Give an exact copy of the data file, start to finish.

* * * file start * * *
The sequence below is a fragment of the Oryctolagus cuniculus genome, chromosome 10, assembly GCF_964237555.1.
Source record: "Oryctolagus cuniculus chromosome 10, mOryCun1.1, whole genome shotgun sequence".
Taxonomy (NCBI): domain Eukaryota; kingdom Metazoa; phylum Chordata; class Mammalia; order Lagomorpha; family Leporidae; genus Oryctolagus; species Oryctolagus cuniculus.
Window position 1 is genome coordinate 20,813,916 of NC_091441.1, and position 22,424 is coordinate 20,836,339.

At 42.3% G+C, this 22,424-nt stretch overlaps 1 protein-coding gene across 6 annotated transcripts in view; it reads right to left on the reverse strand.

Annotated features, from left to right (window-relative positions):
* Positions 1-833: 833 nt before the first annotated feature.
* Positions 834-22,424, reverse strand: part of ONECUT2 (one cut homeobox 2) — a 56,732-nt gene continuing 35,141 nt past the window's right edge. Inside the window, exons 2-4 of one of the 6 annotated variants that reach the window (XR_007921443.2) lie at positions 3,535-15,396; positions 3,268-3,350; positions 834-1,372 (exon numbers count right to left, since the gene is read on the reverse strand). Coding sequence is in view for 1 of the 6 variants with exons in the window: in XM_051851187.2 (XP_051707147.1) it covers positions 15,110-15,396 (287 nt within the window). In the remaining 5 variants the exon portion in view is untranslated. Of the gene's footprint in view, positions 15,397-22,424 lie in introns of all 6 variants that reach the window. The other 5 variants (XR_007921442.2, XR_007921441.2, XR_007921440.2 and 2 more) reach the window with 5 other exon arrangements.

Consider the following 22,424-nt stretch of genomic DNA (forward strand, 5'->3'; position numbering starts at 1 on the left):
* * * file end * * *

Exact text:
The sequence below is a fragment of the Oryctolagus cuniculus genome, chromosome 10, assembly GCF_964237555.1.
Source record: "Oryctolagus cuniculus chromosome 10, mOryCun1.1, whole genome shotgun sequence".
Taxonomy (NCBI): domain Eukaryota; kingdom Metazoa; phylum Chordata; class Mammalia; order Lagomorpha; family Leporidae; genus Oryctolagus; species Oryctolagus cuniculus.
Window position 1 is genome coordinate 20,813,916 of NC_091441.1, and position 22,424 is coordinate 20,836,339.

At 42.3% G+C, this 22,424-nt stretch overlaps 1 protein-coding gene across 6 annotated transcripts in view; it reads right to left on the reverse strand.

Annotated features, from left to right (window-relative positions):
* Positions 1-833: 833 nt before the first annotated feature.
* Positions 834-22,424, reverse strand: part of ONECUT2 (one cut homeobox 2) — a 56,732-nt gene continuing 35,141 nt past the window's right edge. Inside the window, exons 2-4 of one of the 6 annotated variants that reach the window (XR_007921443.2) lie at positions 3,535-15,396; positions 3,268-3,350; positions 834-1,372 (exon numbers count right to left, since the gene is read on the reverse strand). Coding sequence is in view for 1 of the 6 variants with exons in the window: in XM_051851187.2 (XP_051707147.1) it covers positions 15,110-15,396 (287 nt within the window). In the remaining 5 variants the exon portion in view is untranslated. Of the gene's footprint in view, positions 15,397-22,424 lie in introns of all 6 variants that reach the window. The other 5 variants (XR_007921442.2, XR_007921441.2, XR_007921440.2 and 2 more) reach the window with 5 other exon arrangements.

Consider the following 22,424-nt stretch of genomic DNA (forward strand, 5'->3'; position numbering starts at 1 on the left):